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When I'm doing interval training I always remember that the Star Wars theme is the P5 interval, yet so many times I hear those two notes and swear it sounds like Star Wars it ends up being the P4 interval. My mental note for P4 is Amazing Grace (that's correct isn't it?). Does anyone else have a hard time differentiating between P4 and P5 intervals? Any tips or tricks to it?
Im so sad that I can't just hear it.😓
igor dinotte
Sep 18

I had some time with this issue on the past, an even today sometimes I mislead myself by overconfidence, I believe.

There's a perfect (as the intervals) reason why this happens, and I think that getting to know it makes things clearer, and therefore help dealing with it.

Although music is not science, we know many propertiers of the sound phenomenon, which, of course, is the raw material for music.

In this particular I'm talking about the harmonic series.

After a given tone, the tones the most resembles that tone are: 1st) its octave above; 2nd) its fifth.

So, if we have a C, the most familiar tone to it, which attatches the better, is the G, its fifth.

But C its a fifth of someone too, right? C is the fifth of F... So, after F, the tone that most resembles itself is C (of which F is the 4th).

Add to that there's an artistic style element that is probably embedded in you, specially if you are familiar with baroque and classical styles: the perfect cadence (V-I), in which often we have a 4th leap from the dominant to the tonic at the end of phrases.

Anyways, the 5th and the 4th couldn't be more close related and also apart from each other.

Maybe you should try singing the interval, telling yourself what do you think it's the correct answer, and then sing what the other option would be. So if you sing it and think it's a 4th, take the root tone and sing a 5th. You might confirm your first guess or get one step closer to find it.

I hope it helps! Have a nice training!
Eli Carbone
Sep 19
Yes, lots of trouble with those two. For the 4th, Here Comes the Bride helps. And for the 5th it seems to have a ring to it. Igor's description above explains well why these two are difficult to tell apart.
Dima G
Sep 19
I would recommend not use any songs for interval recognition, but instead use functional ear trainer. Same intervals might be perceived differently depending on the context, for example major 5th between the 1st and 5th scale degree will sound different from a perfect fifth between the 2nd and the 6th scale degrees. Solfege really helps with this too.
Cuantas Vacas
Sep 19
That's an amazing explanation, @igor dinotte . 👌
Ken Wilkens
Sep 19
If I am rushing (playing a game), I will consistently mess up P4 and P5, ESPECIALLY if they are played harmonically. My reference songs are “Here Comes the Bride” for P4th and definitely Star Wars and also Smash Mouth’s “All Star” for P5ths (ascending). For descending I use “Under Pressure” for P4 and an ‘oldie’ called “Feelings” for P5.
I somewhat agree with with what has been said here. The problem of using songs is that later everything will sound like Star Wars in your brain and you'll get confused. I like to interiorize the tensions and personality of the sounds. For example, the perfect fourth going up sounds like you're going from the 5th grade to the 1st. So a resolution of tension. However, the perfect fifth going up doesn't have that tension-resolution characteristic. It does however sound very bright.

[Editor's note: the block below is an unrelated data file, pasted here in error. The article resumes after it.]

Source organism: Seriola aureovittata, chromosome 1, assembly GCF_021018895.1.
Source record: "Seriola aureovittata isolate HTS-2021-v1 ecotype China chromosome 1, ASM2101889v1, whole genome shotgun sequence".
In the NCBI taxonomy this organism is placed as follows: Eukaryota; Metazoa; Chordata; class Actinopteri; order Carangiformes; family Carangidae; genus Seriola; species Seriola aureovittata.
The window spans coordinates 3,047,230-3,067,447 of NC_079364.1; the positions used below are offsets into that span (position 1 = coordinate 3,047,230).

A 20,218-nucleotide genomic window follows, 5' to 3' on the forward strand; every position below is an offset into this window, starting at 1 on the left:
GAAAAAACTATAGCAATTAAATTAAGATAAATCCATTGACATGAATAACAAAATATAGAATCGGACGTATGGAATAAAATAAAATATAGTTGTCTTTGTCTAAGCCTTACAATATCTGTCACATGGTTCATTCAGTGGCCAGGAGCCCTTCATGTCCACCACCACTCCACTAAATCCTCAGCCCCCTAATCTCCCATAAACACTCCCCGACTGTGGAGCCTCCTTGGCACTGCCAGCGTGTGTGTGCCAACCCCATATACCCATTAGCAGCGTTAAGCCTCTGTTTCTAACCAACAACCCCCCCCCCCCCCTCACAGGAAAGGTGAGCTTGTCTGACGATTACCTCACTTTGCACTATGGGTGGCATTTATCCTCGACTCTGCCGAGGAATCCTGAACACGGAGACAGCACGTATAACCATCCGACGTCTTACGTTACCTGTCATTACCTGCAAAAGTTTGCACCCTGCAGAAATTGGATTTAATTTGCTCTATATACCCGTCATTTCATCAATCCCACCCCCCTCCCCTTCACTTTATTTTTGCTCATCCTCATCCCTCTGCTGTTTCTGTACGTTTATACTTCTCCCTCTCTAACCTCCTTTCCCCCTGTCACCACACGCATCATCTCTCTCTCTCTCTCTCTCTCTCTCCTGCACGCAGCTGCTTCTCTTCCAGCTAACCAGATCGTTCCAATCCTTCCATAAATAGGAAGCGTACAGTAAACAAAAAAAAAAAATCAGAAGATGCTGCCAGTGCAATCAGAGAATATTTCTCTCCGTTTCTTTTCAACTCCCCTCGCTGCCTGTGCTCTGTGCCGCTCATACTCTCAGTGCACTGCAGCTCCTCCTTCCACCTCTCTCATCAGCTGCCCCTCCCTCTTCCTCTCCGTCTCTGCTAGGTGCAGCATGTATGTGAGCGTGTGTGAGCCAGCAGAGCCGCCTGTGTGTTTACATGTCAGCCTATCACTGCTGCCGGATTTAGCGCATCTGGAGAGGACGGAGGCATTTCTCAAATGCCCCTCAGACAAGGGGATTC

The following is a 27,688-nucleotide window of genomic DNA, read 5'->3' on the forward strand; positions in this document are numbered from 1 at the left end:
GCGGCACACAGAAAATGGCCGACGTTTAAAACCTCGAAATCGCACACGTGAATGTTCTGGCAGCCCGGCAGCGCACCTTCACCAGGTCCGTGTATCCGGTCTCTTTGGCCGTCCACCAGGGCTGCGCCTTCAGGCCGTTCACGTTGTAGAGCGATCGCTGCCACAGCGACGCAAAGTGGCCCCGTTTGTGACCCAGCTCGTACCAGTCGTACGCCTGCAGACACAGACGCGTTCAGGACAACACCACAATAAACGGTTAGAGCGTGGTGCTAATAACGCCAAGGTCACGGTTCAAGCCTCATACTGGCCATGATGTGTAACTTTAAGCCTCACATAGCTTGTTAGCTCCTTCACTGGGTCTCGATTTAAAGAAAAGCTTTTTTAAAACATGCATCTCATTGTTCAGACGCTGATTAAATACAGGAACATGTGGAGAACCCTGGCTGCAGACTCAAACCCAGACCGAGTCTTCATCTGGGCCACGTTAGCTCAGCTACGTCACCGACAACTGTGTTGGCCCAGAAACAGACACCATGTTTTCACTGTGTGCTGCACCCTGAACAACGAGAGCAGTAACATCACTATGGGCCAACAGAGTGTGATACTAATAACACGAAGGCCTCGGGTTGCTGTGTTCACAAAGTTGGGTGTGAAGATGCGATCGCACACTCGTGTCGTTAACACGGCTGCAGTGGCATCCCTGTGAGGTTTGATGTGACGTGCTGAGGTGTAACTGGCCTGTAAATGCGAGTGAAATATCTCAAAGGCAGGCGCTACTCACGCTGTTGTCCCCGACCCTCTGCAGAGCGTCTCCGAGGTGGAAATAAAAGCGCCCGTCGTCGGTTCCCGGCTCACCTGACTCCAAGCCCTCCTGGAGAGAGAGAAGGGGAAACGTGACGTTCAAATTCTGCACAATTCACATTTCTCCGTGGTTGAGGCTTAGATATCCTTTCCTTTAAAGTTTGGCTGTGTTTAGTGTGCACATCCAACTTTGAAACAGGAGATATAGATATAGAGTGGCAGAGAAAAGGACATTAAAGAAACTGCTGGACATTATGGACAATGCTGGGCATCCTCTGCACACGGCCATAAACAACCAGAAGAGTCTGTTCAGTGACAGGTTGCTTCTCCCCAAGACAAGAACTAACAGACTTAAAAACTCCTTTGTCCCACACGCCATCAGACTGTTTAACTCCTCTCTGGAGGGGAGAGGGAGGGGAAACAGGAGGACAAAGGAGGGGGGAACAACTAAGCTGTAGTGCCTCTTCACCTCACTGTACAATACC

Lauri Ramirez
Sep 20
Practicing cadences on an instrument kind of makes the P4 and P5 stick to your nervous system. When in doubt, hum them out loud and things become clear.
Colin Aiken
Sep 21
Stick to your nervous system. I like this, very anatomically inspiring.
Going upwards I use here comes the bride (wagner) for P4. For me it works perfectly, it just makes bang in my brain. Going downwards (strangely) and playing harmonically I also have my problems with P4 and P5.
Steve Vera
Sep 23
It used to but the more I practice, the better I get. I didn’t know that about Amazing Grace, though, so maybe that’ll make it even easier. Incidentally, along with Star Wars, Twinkle Little Star & ABC Song also are P5. I’ll cycle through them and it often helps if I’m uncertain about one of the others.

P.S. Sounds like i really should start playing along on an instrument

Heeyy, I think its pretty common for one to confuse them because they're their antagonist interval: if you flip the P4 interval you are gonna get a P5, so don't get very upset about it because it also depends on the instrument you're listening. Try training the intervals downwards, this may strengthen your certainty between one and the other.
I finally figured it out. The P5 interval is the second interval in the starwars theme, the first interval with the notes in the build up is P4. I was always thinking of the P4 interval in my head but had made a mental note that it was a P5 interval.
du-du-du(P4)duuu(P5)duuuuu. Its way easier after I relaized my mistake.
There is also one more option to try (somehow based on @igor dinotte explanation: Hear or image (when played harmonically, i.e. together) both tones: Try to find out the one, which seems to be the tonic base of both tones (the one where you feel home / settled at). If it's the lower tone, it's a P5, if it's the higher one, it's a P4 (because of the harmonic distinctness of the perfect fifth, which is an inverted P4). Give your feelings a chance and practice it, it works!

@Lucjan Chrustek: Just practise it. You will make progress for sure (for me this always feels like a miracle and it feels good).

BTW: Dont know how to quote/adress other members